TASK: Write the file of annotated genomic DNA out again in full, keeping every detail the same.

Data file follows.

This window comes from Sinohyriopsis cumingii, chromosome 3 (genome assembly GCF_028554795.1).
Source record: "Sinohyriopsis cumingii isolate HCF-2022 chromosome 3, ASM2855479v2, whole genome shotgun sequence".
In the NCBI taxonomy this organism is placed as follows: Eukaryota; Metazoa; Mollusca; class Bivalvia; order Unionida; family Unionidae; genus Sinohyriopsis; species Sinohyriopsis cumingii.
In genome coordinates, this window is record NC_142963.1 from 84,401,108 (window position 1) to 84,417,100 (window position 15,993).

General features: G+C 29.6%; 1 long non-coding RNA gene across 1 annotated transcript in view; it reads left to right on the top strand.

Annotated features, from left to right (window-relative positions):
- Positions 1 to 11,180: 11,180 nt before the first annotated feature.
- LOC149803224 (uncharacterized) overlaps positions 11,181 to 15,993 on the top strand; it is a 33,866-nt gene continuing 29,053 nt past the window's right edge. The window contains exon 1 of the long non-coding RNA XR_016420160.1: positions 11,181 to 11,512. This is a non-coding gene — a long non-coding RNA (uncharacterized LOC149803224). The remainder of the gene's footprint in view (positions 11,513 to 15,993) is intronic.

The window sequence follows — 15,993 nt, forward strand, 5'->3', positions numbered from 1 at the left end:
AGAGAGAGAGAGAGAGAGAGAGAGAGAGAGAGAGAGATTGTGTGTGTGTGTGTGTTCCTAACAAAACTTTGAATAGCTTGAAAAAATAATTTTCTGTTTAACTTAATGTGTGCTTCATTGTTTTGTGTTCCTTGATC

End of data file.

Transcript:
This window comes from Sinohyriopsis cumingii, chromosome 3 (genome assembly GCF_028554795.1).
Source record: "Sinohyriopsis cumingii isolate HCF-2022 chromosome 3, ASM2855479v2, whole genome shotgun sequence".
In the NCBI taxonomy this organism is placed as follows: Eukaryota; Metazoa; Mollusca; class Bivalvia; order Unionida; family Unionidae; genus Sinohyriopsis; species Sinohyriopsis cumingii.
In genome coordinates, this window is record NC_142963.1 from 84,401,108 (window position 1) to 84,417,100 (window position 15,993).

General features: G+C 29.6%; 1 long non-coding RNA gene across 1 annotated transcript in view; it reads left to right on the top strand.

Annotated features, from left to right (window-relative positions):
- Positions 1 to 11,180: 11,180 nt before the first annotated feature.
- LOC149803224 (uncharacterized) overlaps positions 11,181 to 15,993 on the top strand; it is a 33,866-nt gene continuing 29,053 nt past the window's right edge. The window contains exon 1 of the long non-coding RNA XR_016420160.1: positions 11,181 to 11,512. This is a non-coding gene — a long non-coding RNA (uncharacterized LOC149803224). The remainder of the gene's footprint in view (positions 11,513 to 15,993) is intronic.

The window sequence follows — 15,993 nt, forward strand, 5'->3', positions numbered from 1 at the left end:
AGAGAGAGAGAGAGAGAGAGAGAGAGAGAGAGAGAGATTGTGTGTGTGTGTGTGTTCCTAACAAAACTTTGAATAGCTTGAAAAAATAATTTTCTGTTTAACTTAATGTGTGCTTCATTGTTTTGTGTTCCTTGATC